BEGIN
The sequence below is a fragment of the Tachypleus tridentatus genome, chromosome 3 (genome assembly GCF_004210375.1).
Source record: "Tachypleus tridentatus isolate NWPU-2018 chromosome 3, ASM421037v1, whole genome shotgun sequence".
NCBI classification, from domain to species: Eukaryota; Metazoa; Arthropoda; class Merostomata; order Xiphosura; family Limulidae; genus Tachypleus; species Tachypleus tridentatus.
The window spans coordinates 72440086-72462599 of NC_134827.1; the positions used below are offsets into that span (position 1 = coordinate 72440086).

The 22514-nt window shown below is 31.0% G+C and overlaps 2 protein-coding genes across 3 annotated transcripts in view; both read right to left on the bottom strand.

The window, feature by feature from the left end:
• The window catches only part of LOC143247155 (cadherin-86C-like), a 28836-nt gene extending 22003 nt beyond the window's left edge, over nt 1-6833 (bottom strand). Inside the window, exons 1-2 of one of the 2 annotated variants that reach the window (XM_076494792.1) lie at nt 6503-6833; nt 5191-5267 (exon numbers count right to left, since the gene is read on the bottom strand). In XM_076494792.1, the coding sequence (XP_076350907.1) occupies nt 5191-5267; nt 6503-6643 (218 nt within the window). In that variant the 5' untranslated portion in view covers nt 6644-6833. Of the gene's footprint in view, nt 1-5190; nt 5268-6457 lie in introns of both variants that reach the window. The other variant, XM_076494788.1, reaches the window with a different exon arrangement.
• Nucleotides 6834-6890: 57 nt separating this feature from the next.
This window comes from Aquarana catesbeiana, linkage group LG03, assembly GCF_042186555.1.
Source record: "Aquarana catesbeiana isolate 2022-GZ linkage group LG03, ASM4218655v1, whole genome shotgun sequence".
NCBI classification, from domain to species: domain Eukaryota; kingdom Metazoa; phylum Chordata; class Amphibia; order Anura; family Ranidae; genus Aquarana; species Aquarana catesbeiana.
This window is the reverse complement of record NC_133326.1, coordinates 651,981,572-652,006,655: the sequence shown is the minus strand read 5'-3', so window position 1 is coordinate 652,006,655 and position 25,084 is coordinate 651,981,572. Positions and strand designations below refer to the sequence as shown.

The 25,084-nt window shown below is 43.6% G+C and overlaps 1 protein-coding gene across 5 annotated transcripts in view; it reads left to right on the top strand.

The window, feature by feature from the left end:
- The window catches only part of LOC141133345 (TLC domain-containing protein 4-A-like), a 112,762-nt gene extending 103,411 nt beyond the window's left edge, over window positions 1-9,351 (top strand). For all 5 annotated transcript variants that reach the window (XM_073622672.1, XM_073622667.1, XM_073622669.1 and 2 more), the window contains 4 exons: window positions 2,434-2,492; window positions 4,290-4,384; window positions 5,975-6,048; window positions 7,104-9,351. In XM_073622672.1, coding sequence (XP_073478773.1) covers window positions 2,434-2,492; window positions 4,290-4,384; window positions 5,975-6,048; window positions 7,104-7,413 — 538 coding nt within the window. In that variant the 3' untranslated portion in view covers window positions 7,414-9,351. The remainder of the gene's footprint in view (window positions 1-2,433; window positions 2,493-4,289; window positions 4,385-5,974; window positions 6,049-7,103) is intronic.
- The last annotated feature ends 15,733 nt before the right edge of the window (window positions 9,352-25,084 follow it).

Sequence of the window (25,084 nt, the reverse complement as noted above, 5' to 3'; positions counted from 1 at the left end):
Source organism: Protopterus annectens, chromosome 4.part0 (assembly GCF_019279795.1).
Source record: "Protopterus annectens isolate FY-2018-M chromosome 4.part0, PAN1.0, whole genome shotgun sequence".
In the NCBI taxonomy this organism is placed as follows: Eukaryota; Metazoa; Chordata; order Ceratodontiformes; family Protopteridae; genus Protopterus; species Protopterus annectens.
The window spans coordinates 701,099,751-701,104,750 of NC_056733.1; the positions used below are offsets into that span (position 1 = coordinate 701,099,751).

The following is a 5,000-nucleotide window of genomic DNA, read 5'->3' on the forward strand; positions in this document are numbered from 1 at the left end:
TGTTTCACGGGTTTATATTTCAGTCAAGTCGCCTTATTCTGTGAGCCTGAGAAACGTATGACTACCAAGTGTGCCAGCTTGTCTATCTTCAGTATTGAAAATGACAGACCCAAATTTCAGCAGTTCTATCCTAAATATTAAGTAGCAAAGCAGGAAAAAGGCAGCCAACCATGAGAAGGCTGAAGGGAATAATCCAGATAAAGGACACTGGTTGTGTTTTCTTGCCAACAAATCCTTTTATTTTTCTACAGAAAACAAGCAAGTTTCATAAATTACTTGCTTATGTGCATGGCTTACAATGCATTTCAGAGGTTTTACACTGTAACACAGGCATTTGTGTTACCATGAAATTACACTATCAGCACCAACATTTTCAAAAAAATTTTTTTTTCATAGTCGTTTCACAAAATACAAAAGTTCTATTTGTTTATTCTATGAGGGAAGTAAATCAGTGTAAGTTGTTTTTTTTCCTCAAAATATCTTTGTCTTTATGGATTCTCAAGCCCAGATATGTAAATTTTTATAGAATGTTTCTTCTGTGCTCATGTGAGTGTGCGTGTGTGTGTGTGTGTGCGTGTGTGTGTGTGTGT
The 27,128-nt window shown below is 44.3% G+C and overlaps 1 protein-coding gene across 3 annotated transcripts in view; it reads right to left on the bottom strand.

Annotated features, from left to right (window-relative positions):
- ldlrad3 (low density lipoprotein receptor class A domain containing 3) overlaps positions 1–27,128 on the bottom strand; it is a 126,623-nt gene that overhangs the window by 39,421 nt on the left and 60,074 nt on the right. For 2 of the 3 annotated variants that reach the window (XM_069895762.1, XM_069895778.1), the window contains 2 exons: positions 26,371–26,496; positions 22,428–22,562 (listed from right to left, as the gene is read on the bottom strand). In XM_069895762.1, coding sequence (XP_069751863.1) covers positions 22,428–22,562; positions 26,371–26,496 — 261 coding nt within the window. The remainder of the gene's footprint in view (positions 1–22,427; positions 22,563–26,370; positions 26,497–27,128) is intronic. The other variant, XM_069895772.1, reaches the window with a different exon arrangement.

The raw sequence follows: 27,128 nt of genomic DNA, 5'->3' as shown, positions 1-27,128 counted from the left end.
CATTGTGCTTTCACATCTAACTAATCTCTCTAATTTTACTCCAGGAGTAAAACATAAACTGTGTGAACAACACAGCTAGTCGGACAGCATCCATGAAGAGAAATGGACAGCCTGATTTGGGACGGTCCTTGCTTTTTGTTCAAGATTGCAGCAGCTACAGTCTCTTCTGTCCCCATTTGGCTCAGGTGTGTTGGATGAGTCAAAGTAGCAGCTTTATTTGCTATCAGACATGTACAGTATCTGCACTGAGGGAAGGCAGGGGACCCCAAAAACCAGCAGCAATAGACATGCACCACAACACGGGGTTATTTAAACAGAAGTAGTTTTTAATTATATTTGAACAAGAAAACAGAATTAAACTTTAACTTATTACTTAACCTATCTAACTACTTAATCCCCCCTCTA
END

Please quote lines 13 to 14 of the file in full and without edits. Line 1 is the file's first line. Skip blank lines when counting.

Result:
The 25,084-nt window shown below is 43.6% G+C and overlaps 1 protein-coding gene across 5 annotated transcripts in view; it reads left to right on the top strand.

The window, feature by feature from the left end: